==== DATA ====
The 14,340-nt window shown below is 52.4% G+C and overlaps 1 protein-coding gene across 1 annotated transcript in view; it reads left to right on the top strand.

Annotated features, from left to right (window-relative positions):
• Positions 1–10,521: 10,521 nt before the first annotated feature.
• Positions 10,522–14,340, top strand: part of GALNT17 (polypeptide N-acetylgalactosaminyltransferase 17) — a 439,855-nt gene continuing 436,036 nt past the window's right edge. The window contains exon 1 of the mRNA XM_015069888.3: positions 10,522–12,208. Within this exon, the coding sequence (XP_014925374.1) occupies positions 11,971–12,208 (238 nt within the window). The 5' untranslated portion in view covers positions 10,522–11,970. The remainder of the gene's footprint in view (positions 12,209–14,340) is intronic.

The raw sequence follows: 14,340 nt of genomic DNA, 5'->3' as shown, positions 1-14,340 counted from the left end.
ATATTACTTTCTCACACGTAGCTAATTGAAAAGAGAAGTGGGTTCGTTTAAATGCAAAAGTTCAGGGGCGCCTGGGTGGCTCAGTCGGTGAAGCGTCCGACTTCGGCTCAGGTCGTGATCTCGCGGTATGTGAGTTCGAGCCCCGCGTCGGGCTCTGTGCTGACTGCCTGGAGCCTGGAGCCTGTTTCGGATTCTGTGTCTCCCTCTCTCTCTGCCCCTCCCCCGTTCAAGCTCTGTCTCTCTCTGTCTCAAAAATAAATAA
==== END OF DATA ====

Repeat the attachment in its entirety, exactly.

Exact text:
The 14,340-nt window shown below is 52.4% G+C and overlaps 1 protein-coding gene across 1 annotated transcript in view; it reads left to right on the top strand.

Annotated features, from left to right (window-relative positions):
• Positions 1–10,521: 10,521 nt before the first annotated feature.
• Positions 10,522–14,340, top strand: part of GALNT17 (polypeptide N-acetylgalactosaminyltransferase 17) — a 439,855-nt gene continuing 436,036 nt past the window's right edge. The window contains exon 1 of the mRNA XM_015069888.3: positions 10,522–12,208. Within this exon, the coding sequence (XP_014925374.1) occupies positions 11,971–12,208 (238 nt within the window). The 5' untranslated portion in view covers positions 10,522–11,970. The remainder of the gene's footprint in view (positions 12,209–14,340) is intronic.

The raw sequence follows: 14,340 nt of genomic DNA, 5'->3' as shown, positions 1-14,340 counted from the left end.
ATATTACTTTCTCACACGTAGCTAATTGAAAAGAGAAGTGGGTTCGTTTAAATGCAAAAGTTCAGGGGCGCCTGGGTGGCTCAGTCGGTGAAGCGTCCGACTTCGGCTCAGGTCGTGATCTCGCGGTATGTGAGTTCGAGCCCCGCGTCGGGCTCTGTGCTGACTGCCTGGAGCCTGGAGCCTGTTTCGGATTCTGTGTCTCCCTCTCTCTCTGCCCCTCCCCCGTTCAAGCTCTGTCTCTCTCTGTCTCAAAAATAAATAA